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Do you need a multi vitamin?

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  • Theoldguy1Theoldguy1 Posts: 473Member Member Posts: 473Member Member
    They're expensive. I've just started taking one for immune system and lung health.

    You must be taking some specialized item. Basic multivitamins are less than $0.05 a day.
    edited September 9
  • lemurcat2lemurcat2 Posts: 3,354Member Member Posts: 3,354Member Member
    Theoldguy1 wrote: »
    lemurcat2 wrote: »
    Theoldguy1 wrote: »
    lemurcat2 wrote: »
    Theoldguy1 wrote: »
    MikePTY wrote: »
    MikePTY wrote: »
    Multi vitamins have been extensively studied and there is no evidence they improve overall health outcomes like getting vitamins naturally from your food does. As far as "vitamin fortified food", I am not sure that has been studied enough as to whether or not they provide any benefit.

    I think if you are trying to focus on health, I would skip the multivitamin, only used fortified foods as a last resort, and try as much as you can to get them from foods where they occur naturally.

    In the U.S. you would have to pretty much skip any commercial baked goods, breakfast cereals, standard milk, and I don't know what else to avoid "vitamin fortified food."

    I am not saying you need to avoid them. What I mean is that I wouldn't necessarily rely on them as a source of vitamin and minerals, vs getting them from foods where they are naturally occurring.

    Unfortunately in US only 1 of 10 adults get the recommended servings of fruits and veggies (which are a significant source of vitamins). A daily supplement might not be bad for most people.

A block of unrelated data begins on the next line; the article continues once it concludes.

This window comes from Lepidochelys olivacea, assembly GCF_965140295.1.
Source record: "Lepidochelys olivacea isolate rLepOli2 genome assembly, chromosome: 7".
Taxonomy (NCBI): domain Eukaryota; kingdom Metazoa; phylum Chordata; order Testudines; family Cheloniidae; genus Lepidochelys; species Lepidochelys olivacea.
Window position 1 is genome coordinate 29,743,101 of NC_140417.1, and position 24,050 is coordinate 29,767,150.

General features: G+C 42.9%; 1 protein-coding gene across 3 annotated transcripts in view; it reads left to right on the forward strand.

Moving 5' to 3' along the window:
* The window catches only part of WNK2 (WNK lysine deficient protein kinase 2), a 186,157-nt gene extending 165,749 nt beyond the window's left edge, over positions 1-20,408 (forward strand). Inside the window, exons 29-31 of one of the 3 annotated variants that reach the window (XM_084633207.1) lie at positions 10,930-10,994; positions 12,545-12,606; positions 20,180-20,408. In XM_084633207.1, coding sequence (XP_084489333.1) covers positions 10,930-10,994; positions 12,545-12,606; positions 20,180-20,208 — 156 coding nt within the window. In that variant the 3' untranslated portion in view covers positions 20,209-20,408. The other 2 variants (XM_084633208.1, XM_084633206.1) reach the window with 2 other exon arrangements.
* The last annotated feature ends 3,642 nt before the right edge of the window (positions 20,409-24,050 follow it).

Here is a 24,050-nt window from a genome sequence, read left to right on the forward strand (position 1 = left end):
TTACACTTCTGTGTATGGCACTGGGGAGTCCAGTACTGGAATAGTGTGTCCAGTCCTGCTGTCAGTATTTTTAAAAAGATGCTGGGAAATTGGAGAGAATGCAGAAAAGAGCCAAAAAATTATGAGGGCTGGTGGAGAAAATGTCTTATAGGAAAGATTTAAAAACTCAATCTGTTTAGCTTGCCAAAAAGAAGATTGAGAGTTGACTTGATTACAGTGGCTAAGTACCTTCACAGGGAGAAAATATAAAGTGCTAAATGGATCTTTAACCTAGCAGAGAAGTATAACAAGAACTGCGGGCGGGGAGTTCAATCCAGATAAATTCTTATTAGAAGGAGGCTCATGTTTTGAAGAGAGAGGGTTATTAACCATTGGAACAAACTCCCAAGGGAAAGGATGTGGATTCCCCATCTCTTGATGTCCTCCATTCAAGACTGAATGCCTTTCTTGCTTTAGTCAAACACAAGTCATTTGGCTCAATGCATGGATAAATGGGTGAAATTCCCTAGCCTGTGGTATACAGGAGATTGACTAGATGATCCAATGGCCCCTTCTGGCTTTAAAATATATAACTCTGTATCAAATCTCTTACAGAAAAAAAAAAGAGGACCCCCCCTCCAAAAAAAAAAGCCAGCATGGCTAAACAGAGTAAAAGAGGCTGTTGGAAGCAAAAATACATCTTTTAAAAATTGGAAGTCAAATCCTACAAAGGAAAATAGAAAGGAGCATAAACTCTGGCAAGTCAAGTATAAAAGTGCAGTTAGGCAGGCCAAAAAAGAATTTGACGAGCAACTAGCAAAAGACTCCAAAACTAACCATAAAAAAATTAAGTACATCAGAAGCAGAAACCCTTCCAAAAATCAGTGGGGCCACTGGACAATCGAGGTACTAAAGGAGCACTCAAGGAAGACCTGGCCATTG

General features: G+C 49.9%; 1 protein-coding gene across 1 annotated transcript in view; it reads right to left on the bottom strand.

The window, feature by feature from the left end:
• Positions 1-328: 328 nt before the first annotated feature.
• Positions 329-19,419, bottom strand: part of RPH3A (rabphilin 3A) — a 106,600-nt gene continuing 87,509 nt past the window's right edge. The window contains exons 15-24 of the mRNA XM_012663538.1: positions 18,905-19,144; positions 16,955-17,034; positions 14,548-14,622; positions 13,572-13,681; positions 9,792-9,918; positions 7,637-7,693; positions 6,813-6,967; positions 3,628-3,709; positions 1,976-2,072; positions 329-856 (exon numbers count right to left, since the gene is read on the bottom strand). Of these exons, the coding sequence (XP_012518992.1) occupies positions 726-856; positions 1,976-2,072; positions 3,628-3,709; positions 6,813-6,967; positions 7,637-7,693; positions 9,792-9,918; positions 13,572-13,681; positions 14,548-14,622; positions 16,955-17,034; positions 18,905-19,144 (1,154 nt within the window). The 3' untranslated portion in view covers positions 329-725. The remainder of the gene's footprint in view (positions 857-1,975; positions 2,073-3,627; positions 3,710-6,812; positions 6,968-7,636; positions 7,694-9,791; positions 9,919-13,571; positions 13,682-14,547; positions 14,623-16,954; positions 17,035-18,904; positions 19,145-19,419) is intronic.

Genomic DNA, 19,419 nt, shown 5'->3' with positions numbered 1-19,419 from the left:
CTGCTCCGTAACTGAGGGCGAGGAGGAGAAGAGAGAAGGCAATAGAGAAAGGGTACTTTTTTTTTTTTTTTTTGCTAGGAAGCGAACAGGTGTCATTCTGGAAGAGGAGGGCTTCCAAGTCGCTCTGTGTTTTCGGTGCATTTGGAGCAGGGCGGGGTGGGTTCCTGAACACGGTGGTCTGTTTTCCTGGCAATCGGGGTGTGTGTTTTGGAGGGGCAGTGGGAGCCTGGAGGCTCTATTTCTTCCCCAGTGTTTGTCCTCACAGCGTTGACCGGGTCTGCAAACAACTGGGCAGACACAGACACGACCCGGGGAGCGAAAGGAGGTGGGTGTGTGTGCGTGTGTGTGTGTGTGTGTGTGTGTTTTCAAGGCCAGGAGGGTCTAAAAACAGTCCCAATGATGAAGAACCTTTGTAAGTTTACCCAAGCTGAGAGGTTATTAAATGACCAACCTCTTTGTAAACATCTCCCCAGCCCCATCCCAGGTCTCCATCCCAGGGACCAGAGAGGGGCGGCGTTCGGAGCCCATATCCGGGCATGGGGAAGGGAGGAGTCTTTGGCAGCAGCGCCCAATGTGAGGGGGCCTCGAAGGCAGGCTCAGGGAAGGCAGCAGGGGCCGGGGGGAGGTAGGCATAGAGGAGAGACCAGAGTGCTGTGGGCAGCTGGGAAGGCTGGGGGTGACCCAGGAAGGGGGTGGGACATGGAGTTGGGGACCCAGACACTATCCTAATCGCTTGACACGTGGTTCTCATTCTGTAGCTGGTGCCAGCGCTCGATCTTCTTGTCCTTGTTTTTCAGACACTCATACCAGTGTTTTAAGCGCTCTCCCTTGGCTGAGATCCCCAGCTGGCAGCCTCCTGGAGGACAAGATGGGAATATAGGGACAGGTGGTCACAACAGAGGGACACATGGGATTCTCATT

https://www.cdc.gov/media/releases/2017/p1116-fruit-vegetable-consumption.html

    Or they could just eat more veg and fruit.

    Very true but do you see it happening in the short term?

    For some. It's easy enough, especially if one is contemplating adding a supplement.

    IMO, veg and fruit is a better choice and easy, but whatever.

    If only 1 in 10 are eating enough of these items it's a huge paradigm shift for the population as a whole. Getting a mutli in the 90% is probably a more realistic short term fix, even though not ideal.

    Well. lucky for me I don't find eating veg and fruit difficult. I'm not really sure how helpful it is to look at the American population on average when considering whether to consume a multi.
  • NovusDiesNovusDies Posts: 5,324Member, Premium Member Posts: 5,324Member, Premium Member
    AnnPT77 wrote: »
    NovusDies wrote: »
    Theoldguy1 wrote: »
    MikePTY wrote: »
    MikePTY wrote: »
    Multi vitamins have been extensively studied and there is no evidence they improve overall health outcomes like getting vitamins naturally from your food does. As far as "vitamin fortified food", I am not sure that has been studied enough as to whether or not they provide any benefit.

    I think if you are trying to focus on health, I would skip the multivitamin, only used fortified foods as a last resort, and try as much as you can to get them from foods where they occur naturally.

    In the U.S. you would have to pretty much skip any commercial baked goods, breakfast cereals, standard milk, and I don't know what else to avoid "vitamin fortified food."

    I am not saying you need to avoid them. What I mean is that I wouldn't necessarily rely on them as a source of vitamin and minerals, vs getting them from foods where they are naturally occurring.

    Unfortunately in US only 1 of 10 adults get the recommended servings of fruits and veggies (which are a significant source of vitamins). A daily supplement might not be bad for most people.

    https://www.cdc.gov/media/releases/2017/p1116-fruit-vegetable-consumption.html